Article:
4. Sanders finishes week one on a high, then DNFs:
The churned-up, shortened Stage 6 saw Sanders again blaze to the top of the timesheets, as the GasGas Factory Team rider won the stage by 2:26 over his team-mate and rally leader Sam Sunderland. It meant Sanders ended the week on the best possible note, and after a rest day, was ready to turn the screws as the rally entered the second half. Disaster struck, though, before the second week could even begin. 10km into the liaison to the start of Stage 7, Sanders crashed on a highway and the ensuing impact with a foot-high curb fractured his left elbow, broke the radius in his wrist and damaged his kidneys. He was taken to hospital and ruled out of the rest of the rally. “I’m really lucky to be alive,” Chucky said on social media afterward. “It’s been a rough Dakar and a long eight months away from home training for this race. It’s really disappointing to end it this way but this is the rally life.”
3. Price rebounds:
After a horror start to the Dakar, Price had a mammoth task chipping away at the time gap between himself and the leaders. Whenever he made up ground, further navigation errors would set him further back. Still, Price kept focused, and on the 375km Stage 10, finally captured his first win of the 2022 Dakar. A relatively late starting position meant he could focus on his roadbook, and as a result, he put on a clinic as he rocketed up the leaderboard to sixth. The next day saw him experience more navigation frustration as he dropped another 30 minutes on the leaderboards and tumbled to 10th. A runner-up result on the final 164km sprint to Bisha was a positive way to finish the rally, but it wasn’t enough to move him any higher in the standings.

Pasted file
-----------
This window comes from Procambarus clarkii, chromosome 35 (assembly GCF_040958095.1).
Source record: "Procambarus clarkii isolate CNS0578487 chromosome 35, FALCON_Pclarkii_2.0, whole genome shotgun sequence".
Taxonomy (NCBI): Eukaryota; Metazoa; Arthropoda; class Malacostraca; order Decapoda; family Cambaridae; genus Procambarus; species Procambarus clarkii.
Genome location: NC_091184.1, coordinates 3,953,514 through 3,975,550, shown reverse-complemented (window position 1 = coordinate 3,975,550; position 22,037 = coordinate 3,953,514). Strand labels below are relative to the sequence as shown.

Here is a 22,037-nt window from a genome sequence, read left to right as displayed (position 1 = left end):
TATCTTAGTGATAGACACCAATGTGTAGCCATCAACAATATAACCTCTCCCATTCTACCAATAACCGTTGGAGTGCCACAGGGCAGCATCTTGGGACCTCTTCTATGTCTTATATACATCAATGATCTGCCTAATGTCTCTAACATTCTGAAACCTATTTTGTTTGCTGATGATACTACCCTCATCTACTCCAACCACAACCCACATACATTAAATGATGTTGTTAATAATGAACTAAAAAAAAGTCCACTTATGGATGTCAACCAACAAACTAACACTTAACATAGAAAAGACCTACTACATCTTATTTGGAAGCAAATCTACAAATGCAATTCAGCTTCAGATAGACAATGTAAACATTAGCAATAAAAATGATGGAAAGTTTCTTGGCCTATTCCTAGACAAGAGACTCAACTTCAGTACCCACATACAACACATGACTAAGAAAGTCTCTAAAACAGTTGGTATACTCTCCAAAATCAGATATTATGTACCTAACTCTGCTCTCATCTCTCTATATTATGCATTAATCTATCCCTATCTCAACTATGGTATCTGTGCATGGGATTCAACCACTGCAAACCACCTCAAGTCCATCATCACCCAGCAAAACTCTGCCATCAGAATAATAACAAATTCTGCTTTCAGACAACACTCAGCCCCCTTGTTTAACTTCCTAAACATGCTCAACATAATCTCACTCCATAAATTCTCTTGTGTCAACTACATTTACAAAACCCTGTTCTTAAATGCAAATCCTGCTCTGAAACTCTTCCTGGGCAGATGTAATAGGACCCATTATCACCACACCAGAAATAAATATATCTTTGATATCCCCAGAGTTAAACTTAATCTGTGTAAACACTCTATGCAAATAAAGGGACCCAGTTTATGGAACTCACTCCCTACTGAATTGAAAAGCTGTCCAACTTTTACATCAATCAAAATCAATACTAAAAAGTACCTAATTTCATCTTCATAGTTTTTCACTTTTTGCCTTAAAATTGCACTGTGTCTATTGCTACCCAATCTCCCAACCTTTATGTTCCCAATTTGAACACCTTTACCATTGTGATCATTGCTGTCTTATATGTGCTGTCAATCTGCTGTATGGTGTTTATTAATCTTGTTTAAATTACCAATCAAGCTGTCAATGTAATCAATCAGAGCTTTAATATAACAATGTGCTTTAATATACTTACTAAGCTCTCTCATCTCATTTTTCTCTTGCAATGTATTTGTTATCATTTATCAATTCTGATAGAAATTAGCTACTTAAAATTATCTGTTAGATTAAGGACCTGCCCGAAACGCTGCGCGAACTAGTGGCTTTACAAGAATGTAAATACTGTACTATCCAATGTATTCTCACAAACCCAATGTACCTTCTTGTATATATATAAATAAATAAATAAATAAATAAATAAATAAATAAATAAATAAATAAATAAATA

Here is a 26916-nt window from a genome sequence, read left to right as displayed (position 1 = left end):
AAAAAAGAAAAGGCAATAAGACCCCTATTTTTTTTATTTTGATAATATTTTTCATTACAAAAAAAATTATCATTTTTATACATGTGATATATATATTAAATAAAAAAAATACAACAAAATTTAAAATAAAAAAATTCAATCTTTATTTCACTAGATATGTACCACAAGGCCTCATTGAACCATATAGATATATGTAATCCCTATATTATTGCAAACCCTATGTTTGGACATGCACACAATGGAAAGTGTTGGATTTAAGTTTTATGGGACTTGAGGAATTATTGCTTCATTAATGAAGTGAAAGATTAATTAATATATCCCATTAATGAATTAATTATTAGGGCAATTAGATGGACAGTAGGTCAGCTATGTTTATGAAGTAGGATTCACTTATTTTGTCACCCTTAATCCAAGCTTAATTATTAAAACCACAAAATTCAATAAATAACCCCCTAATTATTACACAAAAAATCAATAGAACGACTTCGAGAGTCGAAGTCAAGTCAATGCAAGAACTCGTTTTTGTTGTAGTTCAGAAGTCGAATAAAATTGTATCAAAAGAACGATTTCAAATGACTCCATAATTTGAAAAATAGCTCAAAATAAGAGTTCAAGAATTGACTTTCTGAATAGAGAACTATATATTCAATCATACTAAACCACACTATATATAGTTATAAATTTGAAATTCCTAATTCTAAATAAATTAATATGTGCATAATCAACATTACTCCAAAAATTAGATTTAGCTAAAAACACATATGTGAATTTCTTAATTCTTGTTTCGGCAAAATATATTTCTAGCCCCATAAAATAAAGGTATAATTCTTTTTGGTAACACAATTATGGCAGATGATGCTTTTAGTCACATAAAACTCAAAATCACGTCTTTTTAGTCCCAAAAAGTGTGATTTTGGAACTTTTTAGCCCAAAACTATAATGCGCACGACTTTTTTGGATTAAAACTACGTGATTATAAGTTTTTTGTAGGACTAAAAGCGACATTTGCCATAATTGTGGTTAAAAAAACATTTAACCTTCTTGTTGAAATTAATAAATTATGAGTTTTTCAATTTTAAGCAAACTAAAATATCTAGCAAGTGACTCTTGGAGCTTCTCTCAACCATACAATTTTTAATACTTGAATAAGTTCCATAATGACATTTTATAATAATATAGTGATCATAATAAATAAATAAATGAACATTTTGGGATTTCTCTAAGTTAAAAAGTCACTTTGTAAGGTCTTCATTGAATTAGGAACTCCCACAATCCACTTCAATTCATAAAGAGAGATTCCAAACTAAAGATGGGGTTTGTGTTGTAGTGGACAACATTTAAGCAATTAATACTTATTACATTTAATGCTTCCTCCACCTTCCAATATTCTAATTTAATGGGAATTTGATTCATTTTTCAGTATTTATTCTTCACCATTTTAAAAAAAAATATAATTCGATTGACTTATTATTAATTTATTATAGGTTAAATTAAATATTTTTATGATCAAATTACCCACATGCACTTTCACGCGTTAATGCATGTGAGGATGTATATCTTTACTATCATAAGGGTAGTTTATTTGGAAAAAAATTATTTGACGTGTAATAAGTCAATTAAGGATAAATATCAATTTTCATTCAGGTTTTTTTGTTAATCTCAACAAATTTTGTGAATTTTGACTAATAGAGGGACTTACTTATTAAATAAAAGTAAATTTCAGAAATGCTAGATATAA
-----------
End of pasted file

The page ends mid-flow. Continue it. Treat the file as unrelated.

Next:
2. So close, yet so far, for Benavides:
On the same stage that Price experienced his only victory of 2022, his Red Bull KTM Factory Racing team-mate and defending champion, Kevin Benavides, experienced heartbreak. The Argentine was the second man into the stage, and just 10 minutes off the overall pace, but 134km into the stage his campaign cruelly unravelled when a sudden engine failure saw his KTM roll to a halt. Under the new ‘wild card’ rule, Benavides was able to return to the starting grid for Stage 11 (albeit with a hefty time penalty that ruled him out of the overall standings), and charged to the top of the charts and take a memorable stage win on the penultimate day of the rally.
1. Victory for Sunderland and GasGas:
After 12 intense days of racing, Sunderland claimed his second Dakar overall victory, following his memorable, breakthrough win in 2017. The Brit came into the final, short 164km blast with a slender seven-minute lead, and even though he had to run second on the stage, he charged hard and held Honda’s Pablo Quintanilla at bay, winning the Dakar by just 3m27s. Sunderland led more stages than any other rider, including a five-day string at the top of the leaderboards from Stages 2 to 6. In total, he led the rally for eight of the 12 stages, despite only winning one stage, proving he managed his race strategy perfectly. 2022 marked Sunderland’s ninth Dakar. During that time he’s experienced five DNFs, two victories and two thirds.